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NFL Playoffs Promise Strong Slate of Stadiums

Los Angeles Memorial Coliseum

The time has come for the NFL playoffs. While this year’s postseason could lead to memorable moments on the field, it already promises to showcase a unique mix of facilities. From stadiums that have become postseason mainstays, to those making their debuts and ending long droughts, the current playoff slate covers a broad spectrum of NFL venues.

The NFL postseason will begin this weekend with the Wild Card Round. On Saturday, the sites of postseason action will be the Los Angeles Memorial Coliseum and Arrowhead Stadium, two facilities with long histories in the league.

The Coliseum is preparing to host its first playoff game since January 9, 1994, when the Los Angeles Raiders defeated the Denver Broncos in a Wild Card Round matchup. Perhaps more significantly, however, this is the first time since the 1989-90 NFL postseason that the Rams have made the playoffs while playing in the Los Angeles area. Furthermore, Saturday’s matchup between the Rams and the Atlanta Falcons will be the first postseason game that the Rams have played at the Coliseum since January 7, 1979, when they were defeated by the Dallas Cowboys in the NFC Championship Game.

At Arrowhead Stadium, the Kansas City Chiefs will host the Tennessee Titans. This marks the Chiefs’ third consecutive playoff appearance, and the second straight in which they will host a game at Arrowhead Stadium. Arrowhead Stadium has been home to the Chiefs since 1972, and has previously hosted playoff games in 1991, 1994, 1996, 1998, 2004, 2011, and 2017.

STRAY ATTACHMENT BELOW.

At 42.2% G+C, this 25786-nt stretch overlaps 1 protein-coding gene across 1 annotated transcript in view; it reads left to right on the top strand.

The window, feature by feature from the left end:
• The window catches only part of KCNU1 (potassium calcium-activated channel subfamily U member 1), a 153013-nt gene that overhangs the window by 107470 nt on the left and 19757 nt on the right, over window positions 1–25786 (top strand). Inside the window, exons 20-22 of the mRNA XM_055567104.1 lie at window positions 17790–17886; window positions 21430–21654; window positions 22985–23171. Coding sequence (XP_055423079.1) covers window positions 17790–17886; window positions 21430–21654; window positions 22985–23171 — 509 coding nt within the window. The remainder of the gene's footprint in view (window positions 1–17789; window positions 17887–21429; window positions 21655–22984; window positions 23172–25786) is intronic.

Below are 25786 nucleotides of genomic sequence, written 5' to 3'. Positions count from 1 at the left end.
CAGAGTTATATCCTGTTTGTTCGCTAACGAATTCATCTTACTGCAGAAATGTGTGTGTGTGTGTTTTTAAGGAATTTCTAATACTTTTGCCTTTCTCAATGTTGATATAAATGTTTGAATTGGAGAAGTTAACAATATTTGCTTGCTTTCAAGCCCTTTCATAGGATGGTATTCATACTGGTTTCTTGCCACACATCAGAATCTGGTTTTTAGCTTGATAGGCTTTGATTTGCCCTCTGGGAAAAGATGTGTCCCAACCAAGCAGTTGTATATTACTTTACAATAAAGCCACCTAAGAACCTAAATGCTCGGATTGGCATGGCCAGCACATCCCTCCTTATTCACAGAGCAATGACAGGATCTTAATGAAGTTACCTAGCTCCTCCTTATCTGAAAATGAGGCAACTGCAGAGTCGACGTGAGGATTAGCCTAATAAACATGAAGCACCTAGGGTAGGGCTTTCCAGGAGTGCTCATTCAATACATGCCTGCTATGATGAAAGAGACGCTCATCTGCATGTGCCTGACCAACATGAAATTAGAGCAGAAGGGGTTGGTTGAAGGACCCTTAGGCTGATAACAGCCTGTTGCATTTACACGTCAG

Following Saturday’s games, the pair of contests on Sunday will feature two stadiums with strikingly different histories: the Mercedes-Benz Superdome and EverBank Field.

The Superdome is not unfamiliar to the big stage, as it has been the site of seven Super Bowls over its history. As the home of the New Orleans Saints since 1975, it has been the team’s home facility during all of its playoff seasons. The upcoming contest against the Carolina Panthers, however, will be the Saints’ first home playoff home game since 2012.

Meanwhile, EverBank Field will be hosting its first Jacksonville Jaguars’ playoff game since 2000, as it is the site of Sunday’s matchup between the Jaguars and the Buffalo Bills. Leading up to the game, the Jaguars signaled that they are expecting a large crowd by receiving permission to uncover sections of the upper deck to expand EverBank Field’s seating capacity.

In round two of the NFL playoffs, the AFC will see Heinz Field and Gillette Stadium continue their roles as postseason mainstays as the respective homes of the Pittsburgh Steelers and New England Patriots. Over in the NFC, the Philadelphia Eagles will host a game at Lincoln Financial Field—the first playoff matchup there since 2014—while the Minnesota Vikings will play their first postseason contest at U.S. Bank Stadium.

The Vikings will of course work to become the first team in NFL history to play in a Super Bowl that is staged at its home stadium. The action over the few weeks will determine whether that happens, but regardless this year’s NFL playoffs is already offering a strong slate of host stadiums.

Image courtesy Los Angeles Memorial Coliseum.

This article first appeared in the weekly Football Stadium Digest newsletter. Are you a subscriber? It’s free, and you’ll see features like this before they appear on the Web. Go here to subscribe to the Football Stadium Digest newsletter.

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August Publications